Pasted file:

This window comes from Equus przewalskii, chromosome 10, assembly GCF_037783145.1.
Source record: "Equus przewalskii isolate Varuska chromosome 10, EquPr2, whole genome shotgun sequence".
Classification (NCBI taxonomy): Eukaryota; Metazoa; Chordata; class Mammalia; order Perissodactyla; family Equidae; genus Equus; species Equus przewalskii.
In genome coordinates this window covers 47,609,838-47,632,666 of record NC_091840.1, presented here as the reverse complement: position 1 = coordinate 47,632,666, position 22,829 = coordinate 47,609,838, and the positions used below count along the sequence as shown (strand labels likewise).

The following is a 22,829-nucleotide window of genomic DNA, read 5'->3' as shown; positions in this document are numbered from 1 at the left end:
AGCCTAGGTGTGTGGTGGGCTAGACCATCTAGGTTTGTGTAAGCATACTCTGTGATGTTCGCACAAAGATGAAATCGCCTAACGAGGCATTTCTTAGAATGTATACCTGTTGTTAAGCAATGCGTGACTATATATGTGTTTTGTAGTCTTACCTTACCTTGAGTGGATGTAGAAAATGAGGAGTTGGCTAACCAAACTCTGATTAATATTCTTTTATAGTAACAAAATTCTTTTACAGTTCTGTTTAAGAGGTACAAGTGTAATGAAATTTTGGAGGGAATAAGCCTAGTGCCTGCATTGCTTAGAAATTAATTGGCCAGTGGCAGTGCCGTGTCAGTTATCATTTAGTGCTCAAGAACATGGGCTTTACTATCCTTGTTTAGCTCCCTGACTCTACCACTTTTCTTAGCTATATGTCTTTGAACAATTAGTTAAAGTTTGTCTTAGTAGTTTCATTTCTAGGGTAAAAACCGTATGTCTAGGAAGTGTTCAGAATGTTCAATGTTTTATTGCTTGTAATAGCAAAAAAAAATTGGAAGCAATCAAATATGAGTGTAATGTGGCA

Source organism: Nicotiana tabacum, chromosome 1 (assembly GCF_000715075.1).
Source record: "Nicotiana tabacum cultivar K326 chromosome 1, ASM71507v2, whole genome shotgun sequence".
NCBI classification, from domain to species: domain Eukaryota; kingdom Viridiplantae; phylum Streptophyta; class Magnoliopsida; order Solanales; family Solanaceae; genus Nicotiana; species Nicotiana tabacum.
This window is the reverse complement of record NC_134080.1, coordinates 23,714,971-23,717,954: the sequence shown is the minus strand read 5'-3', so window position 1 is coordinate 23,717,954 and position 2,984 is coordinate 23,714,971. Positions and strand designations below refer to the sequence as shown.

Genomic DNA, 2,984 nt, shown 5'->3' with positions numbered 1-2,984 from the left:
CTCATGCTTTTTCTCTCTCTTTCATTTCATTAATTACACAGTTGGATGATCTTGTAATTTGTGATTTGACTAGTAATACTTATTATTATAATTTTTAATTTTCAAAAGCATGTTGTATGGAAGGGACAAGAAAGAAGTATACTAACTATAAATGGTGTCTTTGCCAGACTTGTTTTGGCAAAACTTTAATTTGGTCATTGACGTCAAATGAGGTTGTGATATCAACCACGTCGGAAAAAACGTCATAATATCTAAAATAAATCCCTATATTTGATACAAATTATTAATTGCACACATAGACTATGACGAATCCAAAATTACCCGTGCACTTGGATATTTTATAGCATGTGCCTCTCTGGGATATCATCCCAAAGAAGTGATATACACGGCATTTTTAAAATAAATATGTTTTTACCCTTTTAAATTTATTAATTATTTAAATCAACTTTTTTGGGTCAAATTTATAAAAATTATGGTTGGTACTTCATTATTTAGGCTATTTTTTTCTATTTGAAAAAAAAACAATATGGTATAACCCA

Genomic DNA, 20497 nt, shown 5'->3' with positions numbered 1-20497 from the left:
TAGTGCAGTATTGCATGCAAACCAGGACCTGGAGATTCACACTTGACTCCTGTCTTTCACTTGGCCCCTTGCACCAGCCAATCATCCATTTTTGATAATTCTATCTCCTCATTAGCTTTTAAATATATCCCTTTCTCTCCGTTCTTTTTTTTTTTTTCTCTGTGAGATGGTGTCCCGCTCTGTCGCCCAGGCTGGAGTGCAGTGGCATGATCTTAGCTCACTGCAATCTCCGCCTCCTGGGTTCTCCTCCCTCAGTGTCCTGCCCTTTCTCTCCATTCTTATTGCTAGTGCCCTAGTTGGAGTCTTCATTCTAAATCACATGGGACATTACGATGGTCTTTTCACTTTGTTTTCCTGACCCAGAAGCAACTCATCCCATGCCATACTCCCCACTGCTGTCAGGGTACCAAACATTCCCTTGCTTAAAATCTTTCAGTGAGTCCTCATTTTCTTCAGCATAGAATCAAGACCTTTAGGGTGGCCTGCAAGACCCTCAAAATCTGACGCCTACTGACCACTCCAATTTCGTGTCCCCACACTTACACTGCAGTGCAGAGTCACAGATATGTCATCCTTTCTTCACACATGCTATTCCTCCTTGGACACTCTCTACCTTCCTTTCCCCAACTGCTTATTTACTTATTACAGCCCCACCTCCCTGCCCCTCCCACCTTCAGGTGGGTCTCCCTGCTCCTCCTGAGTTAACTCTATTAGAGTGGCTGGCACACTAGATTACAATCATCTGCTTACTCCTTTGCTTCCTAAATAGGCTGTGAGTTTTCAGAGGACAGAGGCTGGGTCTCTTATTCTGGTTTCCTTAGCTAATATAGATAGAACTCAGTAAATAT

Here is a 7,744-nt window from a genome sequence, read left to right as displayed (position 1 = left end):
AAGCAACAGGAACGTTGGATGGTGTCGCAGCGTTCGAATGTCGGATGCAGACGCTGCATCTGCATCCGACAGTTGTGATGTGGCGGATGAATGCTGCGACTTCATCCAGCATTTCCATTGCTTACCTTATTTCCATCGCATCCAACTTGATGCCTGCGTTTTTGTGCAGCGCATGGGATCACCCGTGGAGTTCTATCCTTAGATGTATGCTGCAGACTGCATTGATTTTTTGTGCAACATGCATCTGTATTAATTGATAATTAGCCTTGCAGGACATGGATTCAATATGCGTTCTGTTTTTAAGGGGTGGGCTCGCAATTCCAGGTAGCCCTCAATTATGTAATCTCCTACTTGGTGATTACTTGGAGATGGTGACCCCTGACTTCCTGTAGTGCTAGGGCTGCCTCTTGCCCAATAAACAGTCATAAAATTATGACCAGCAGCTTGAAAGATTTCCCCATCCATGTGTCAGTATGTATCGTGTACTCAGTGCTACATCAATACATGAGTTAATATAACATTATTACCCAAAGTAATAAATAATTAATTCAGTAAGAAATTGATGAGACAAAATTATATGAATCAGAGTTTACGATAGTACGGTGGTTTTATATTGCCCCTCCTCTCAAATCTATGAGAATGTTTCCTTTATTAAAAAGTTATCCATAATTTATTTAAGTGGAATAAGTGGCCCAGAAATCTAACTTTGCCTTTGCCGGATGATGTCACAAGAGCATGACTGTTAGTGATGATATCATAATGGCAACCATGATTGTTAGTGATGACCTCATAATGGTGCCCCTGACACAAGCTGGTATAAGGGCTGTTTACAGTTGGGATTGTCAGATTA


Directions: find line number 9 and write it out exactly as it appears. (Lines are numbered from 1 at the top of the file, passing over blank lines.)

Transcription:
NCBI classification, from domain to species: domain Eukaryota; kingdom Viridiplantae; phylum Streptophyta; class Magnoliopsida; order Solanales; family Solanaceae; genus Nicotiana; species Nicotiana tabacum.